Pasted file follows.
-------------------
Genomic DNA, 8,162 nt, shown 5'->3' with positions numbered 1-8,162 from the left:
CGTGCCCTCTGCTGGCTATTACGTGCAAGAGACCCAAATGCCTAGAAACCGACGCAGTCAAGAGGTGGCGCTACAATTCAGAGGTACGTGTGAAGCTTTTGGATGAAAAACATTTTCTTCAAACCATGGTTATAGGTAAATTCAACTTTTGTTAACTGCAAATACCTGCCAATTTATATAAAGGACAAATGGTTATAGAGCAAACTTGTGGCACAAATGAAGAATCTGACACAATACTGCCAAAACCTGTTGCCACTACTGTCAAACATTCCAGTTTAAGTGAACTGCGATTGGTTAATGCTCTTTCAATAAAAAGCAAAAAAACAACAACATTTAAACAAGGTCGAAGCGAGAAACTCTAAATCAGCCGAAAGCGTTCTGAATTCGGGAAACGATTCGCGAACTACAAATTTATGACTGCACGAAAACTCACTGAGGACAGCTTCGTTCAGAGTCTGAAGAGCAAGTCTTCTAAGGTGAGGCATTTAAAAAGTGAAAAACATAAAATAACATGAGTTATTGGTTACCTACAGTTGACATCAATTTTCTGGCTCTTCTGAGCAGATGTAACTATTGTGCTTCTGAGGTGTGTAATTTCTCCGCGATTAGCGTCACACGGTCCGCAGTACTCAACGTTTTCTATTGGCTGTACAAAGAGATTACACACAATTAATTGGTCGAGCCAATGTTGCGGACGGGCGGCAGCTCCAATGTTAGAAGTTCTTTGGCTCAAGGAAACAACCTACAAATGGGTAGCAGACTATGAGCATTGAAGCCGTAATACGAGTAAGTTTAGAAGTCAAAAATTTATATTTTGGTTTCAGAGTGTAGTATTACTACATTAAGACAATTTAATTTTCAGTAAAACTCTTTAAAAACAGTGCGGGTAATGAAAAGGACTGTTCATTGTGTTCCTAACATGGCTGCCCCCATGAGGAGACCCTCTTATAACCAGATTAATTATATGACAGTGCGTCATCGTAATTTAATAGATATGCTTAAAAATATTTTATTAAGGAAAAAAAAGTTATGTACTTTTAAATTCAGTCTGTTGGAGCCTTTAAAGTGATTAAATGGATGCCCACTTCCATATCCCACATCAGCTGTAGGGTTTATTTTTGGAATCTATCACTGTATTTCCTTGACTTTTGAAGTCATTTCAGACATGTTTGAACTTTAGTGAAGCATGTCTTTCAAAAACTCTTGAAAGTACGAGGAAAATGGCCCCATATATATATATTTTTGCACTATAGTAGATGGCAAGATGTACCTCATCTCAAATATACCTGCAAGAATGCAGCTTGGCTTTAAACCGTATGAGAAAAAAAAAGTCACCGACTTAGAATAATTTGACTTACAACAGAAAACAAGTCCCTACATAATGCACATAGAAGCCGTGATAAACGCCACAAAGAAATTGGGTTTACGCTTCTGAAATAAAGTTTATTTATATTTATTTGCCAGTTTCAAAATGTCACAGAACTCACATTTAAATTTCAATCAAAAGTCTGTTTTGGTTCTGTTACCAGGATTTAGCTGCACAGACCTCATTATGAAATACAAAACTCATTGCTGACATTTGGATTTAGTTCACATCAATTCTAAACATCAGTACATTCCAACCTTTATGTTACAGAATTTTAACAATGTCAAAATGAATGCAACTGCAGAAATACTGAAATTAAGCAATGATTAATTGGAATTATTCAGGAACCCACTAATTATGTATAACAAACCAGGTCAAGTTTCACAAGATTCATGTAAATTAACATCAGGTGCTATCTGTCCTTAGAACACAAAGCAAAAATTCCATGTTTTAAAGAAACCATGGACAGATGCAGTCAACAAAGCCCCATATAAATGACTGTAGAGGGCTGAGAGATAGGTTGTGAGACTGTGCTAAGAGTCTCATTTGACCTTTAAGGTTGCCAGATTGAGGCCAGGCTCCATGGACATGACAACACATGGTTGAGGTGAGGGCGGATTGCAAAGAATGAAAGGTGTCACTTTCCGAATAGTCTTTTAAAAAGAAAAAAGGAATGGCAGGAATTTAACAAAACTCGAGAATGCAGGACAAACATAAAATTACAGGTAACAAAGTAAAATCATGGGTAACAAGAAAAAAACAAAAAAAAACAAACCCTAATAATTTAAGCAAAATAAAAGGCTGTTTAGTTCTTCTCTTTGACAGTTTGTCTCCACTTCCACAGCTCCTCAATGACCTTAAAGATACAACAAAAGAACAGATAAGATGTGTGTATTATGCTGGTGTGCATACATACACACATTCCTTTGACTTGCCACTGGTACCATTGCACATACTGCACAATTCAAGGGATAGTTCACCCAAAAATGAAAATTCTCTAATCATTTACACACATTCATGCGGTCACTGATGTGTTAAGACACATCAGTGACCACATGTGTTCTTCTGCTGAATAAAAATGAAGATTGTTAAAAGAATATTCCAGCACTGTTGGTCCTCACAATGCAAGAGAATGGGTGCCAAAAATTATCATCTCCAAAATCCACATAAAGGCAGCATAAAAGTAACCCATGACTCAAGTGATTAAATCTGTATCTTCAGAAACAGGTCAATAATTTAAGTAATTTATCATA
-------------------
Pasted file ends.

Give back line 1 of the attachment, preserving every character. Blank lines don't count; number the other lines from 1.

Genomic DNA, 8,162 nt, shown 5'->3' with positions numbered 1-8,162 from the left: